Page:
War leaves both human and environmental casualties

It is an anxious time in our world. The Internet brings us to the front lines every day as we watch and anticipate the outcome of conflict around the globe. As I scanned the news, I thought of the suffering of women and children – who asked no part in this charade – and I thought of farmers – men and women who toiled only to watch their crop and sole food supply spoil or be torched.

We now know that many farmers will not get paid as political interests have shifted, particularly in Iraq where government has stopped buying from farmers because rebels own the wheat. Farmers already were on a delayed payment scheme (something very common worldwide) and now must face certain poverty. The inflation of not only food but crop inputs will leave many areas barren of crop or cover and this erosive land will further deteriorate. And so the cycle begins, war leaves both human and environmental casualties.

I recall spending time with General Rick Hillier, Canada’s former Top Soldier, and having a conversation about war. Was war, I asked, about food, water and resources? General Hillier replied that war was about power – but food, water and resources were the weapons of war. To put this into perspective, conflict is driven by one person who controls at all cost – the cost of human lives, animal lives, plant life and future development. As Canadians, we cannot appreciate that post war trauma includes the erosion and contamination of soil, air and water. The loss of sound from the death of food animals, pets and song birds is a deafening silence. From an agricultural perspective – war is the ultimate death of the world in which we live.

For rural communities, the help in the form of democracy is not enough. There needs to be a basket of tools and technologies, seeds and bulbs, market access and safe transport before a farm can be reborn. Many times to expedite economic progress, mono crops are pushed. In Afghanistan, that crop was poppies grown for the drug trade – another result of post-traumatic stress and the influence of western culture.

In Ukraine, where our team visited in 2012, a lack of vision was keeping the lid on agricultural growth. Despite the vast river system to port, agricultural goods were not on board. Corruption, theft and the lack of political will along with a moratorium on agricultural land ownership stifled growth domestically and internationally even before the recent conflict. Today, the ban on agricultural imports by Russia will further create hardship in rural communities, including Ukraine, where the once held hope of further processing is now all but abandoned. The words of one Ukraine farmer host in 2012 were prophetic: “We don’t trust the time we are in.  We don’t believe this change is staying.”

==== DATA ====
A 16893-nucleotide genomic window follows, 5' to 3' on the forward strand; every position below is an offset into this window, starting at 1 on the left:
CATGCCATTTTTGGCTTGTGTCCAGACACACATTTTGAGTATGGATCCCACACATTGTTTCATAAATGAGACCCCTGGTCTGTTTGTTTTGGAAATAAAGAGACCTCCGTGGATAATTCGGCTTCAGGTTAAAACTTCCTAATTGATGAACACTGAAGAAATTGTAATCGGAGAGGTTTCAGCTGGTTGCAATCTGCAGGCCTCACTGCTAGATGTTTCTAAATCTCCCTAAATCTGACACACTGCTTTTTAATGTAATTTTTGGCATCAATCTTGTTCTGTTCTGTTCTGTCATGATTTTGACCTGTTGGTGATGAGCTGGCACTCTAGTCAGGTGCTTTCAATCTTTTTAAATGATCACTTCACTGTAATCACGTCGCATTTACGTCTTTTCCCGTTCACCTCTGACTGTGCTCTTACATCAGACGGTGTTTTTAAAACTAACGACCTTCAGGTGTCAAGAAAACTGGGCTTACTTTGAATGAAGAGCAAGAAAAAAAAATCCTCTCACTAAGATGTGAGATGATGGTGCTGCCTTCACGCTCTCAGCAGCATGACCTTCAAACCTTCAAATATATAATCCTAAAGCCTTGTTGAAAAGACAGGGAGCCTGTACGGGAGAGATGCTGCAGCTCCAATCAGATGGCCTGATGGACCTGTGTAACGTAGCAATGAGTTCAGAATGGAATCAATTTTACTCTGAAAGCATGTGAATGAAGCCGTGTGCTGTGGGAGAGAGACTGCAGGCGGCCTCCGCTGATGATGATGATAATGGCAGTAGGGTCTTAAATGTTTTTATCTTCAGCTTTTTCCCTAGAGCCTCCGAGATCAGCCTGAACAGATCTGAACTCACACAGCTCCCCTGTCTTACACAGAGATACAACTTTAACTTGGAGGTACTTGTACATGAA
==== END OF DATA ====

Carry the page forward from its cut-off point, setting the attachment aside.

Russia had recently risen to the second largest importer of agricultural goods next to China. The ban on North American agricultural products resonates down to our farms and greenhouses too. Lack of investor confidence at a time when agriculture was the “in” thing, has led to strong corrections on commodity boards and concern in the pen, field and garden.

Landmines, missiles, gases and chemicals are destroying the growing earth and the transportation arteries. Farmers in Syria work under missile fire until they are forced to flee. Whole or maimed, farmers become part of the swell of humanity that must leave their land, region or country for safety reasons. Behind them they leave the bleating of starving sheep, dogs, calves and their whole sense of identity.

History tells us that most farmers return to war torn lands, barns and gardens. The road there is certainly the one least traveled as they face danger in the ground tripping through post war rubbish that remains explosive. Investment into rebuilding rural areas is scarce and large companies are fearful. So farmers around the world, many of them women, start again – one field at a time.

Although we are many miles apart, we share the same earth and the same sky. The economies on Canada’s farms have rippled as other farmers fight for survival. It is one world, this world of farming, in which we share common values and beliefs. A unity of persons of every color and nation that strive to grow food, protect environments and increase trade for our families, communities and countries. This season as we in Canada sell our fat calves, sit on our massive technically advanced combines, eat the bounty from our garden and fish from clean, clear water – let us remember these war torn families and like-minded farmers and honor them with pure and genuine harvest gratitude.